It seemed like those cards offended Toyoshima who really upped the tempo in rounds 6 and 7 as he began to give Nagahama a battering, dropping the defending champion in round 7 with a monstrous right hand, and pinning him against the ropes for large portions of the round. It seemed, going into round 8, that Toyoshima was on the verge of a stoppage, but Nagahama gritted it out through the round, showing his toughness and will to win.
After 8 rounds the open scoring now all favoured Toyoshima, with scores of 77-74 and two scores of 78-73, the same as how we had it, having given Nagahama rounds 3 and 5.
In round 9 Nagahama was taking punishment before landing his most telling shot of the fight, a nasty low blow. The shot saw Nagahama getting a breather and Toyoshima losing some of his momentum and composure, and he seemed too eager to continue fighting. When the fight resumed Toyoshima had Nagahama in trouble, before taking some solid blows himself as Nagahama tried to fight fire with fire, giving us a brilliant final 20 seconds or so to the round.
By round 10 both men began to look tired, and the tempo began to ease off. That favoured Nagahama who began to land plenty of body shots on Toyoshima, who responded with shots up top. Round 11 saw the pace further slow down, though Toyoshima’s power and work rate was continuing to carry the fight his way. Given the slowdown in the previous two rounds we expected round 12 to be a rather tired round from both mne, but instead Toyoshima fought like a man who didn’t just want to win, but wanted to stop his man, and fought at a frightening pace, as Nagahama took a beating once again. In the final minute it seemed certain that Nagahama was going to hit the canvas again, if not be stopped standing, but he somehow did enough to see out the round, and hear the final bell.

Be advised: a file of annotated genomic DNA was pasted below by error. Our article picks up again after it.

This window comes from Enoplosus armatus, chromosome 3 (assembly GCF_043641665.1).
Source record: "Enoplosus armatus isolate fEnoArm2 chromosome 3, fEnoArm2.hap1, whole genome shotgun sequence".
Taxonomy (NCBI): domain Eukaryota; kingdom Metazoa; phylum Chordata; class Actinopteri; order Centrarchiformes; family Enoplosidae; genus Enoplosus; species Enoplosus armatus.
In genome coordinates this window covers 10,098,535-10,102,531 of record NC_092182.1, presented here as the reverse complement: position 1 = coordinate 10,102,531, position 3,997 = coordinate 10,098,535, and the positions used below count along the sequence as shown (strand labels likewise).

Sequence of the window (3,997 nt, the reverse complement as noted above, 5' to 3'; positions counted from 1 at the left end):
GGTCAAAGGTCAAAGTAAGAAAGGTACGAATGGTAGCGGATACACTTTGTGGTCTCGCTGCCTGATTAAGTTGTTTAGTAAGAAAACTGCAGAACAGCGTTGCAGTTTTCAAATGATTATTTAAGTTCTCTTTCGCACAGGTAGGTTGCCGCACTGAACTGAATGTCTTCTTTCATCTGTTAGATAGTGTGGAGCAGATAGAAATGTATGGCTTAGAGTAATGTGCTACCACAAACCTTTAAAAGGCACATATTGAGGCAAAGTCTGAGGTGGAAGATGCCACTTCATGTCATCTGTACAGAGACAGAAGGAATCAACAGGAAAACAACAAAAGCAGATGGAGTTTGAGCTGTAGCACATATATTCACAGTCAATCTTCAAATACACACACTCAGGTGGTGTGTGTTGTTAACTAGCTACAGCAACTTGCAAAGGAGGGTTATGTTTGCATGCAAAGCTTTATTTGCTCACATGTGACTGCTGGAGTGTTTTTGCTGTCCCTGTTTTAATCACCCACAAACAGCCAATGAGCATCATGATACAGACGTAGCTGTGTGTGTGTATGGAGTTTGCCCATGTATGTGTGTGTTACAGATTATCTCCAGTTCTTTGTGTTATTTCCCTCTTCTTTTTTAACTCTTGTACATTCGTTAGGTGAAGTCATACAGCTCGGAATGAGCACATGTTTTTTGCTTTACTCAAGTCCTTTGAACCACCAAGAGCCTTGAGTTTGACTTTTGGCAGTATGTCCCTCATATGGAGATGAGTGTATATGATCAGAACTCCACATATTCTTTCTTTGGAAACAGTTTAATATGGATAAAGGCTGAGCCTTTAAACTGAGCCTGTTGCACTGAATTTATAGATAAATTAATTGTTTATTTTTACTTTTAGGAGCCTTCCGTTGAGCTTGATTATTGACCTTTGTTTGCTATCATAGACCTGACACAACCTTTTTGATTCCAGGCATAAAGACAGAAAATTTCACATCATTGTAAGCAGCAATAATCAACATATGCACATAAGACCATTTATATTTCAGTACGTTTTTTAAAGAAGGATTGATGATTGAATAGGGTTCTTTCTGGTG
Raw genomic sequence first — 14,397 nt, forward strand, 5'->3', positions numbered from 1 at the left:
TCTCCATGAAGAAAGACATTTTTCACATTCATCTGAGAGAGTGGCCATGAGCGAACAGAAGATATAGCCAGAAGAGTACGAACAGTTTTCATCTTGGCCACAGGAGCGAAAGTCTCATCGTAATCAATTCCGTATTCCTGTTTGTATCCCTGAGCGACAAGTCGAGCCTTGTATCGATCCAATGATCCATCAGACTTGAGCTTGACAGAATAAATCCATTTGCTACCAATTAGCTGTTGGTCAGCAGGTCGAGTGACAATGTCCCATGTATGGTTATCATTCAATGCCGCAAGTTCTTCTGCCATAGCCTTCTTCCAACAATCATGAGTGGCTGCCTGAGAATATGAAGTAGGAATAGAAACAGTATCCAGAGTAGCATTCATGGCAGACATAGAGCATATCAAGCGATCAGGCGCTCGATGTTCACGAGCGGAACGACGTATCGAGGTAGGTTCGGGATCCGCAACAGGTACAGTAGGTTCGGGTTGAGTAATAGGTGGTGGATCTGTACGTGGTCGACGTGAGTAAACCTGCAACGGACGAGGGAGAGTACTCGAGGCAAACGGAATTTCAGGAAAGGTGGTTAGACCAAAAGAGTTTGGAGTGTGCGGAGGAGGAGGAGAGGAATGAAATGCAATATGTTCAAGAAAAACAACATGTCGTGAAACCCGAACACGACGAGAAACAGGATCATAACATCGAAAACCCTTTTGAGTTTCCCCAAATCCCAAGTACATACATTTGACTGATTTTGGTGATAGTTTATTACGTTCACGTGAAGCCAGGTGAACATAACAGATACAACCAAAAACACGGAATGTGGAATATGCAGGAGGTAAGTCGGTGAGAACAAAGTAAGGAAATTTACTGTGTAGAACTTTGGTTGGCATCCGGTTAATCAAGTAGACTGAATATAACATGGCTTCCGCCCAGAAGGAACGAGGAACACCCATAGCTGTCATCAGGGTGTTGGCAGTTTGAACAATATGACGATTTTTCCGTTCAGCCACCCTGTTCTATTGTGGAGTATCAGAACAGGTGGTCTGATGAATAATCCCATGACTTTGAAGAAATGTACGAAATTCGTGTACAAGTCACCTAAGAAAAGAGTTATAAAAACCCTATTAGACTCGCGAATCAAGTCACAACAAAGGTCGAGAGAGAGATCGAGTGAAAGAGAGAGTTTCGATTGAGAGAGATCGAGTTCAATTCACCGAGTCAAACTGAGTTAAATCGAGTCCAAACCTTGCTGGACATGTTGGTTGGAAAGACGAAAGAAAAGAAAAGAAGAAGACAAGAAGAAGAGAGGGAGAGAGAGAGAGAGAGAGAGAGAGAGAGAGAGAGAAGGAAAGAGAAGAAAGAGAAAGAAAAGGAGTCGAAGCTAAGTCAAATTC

As we went to the scorecards it was clear there was only one man who could have won, and that was Toyoshima, who was declared the winner with scores of 117-110, 116-111 and 115-112.
On this performance Toyoshima is perhaps not going to have a particularly long reign, but it will be a fun one. As for Nagahama we can’t help but feel he got his tactics very wrong and allowed Toyoshima to control the tempo far too easily. Despite that the former champion did show incredible heart and determination late, and it was a testament to his will for him to see out the 12 rounds.
tomorrow at Korakuen Hall we'll see OPBF Welterweight champion Riku Nagahama (12-2-1, 4) [長濱 陸] defending his belt against the hard hitting challenger Ryota Toyoshima (12-2-1, 8) [豊嶋亮太]. For fans not able to make it to the venue, the bout will also be available on CS channel G+ as part of their long running Dynamic Glove series.
Today, ahead of their bout, the two men took part in their weigh in and both fighters came in well under the limit.
The champion came in around 145.7lbs, more than 1lb under the divisional limit. He explained that he did lose a little more than usual, just in case. In regards to his preparation he explained that this was the first time he had done 12 rounds of sparring in a day, and it seems the focus was on his stamina and work rate.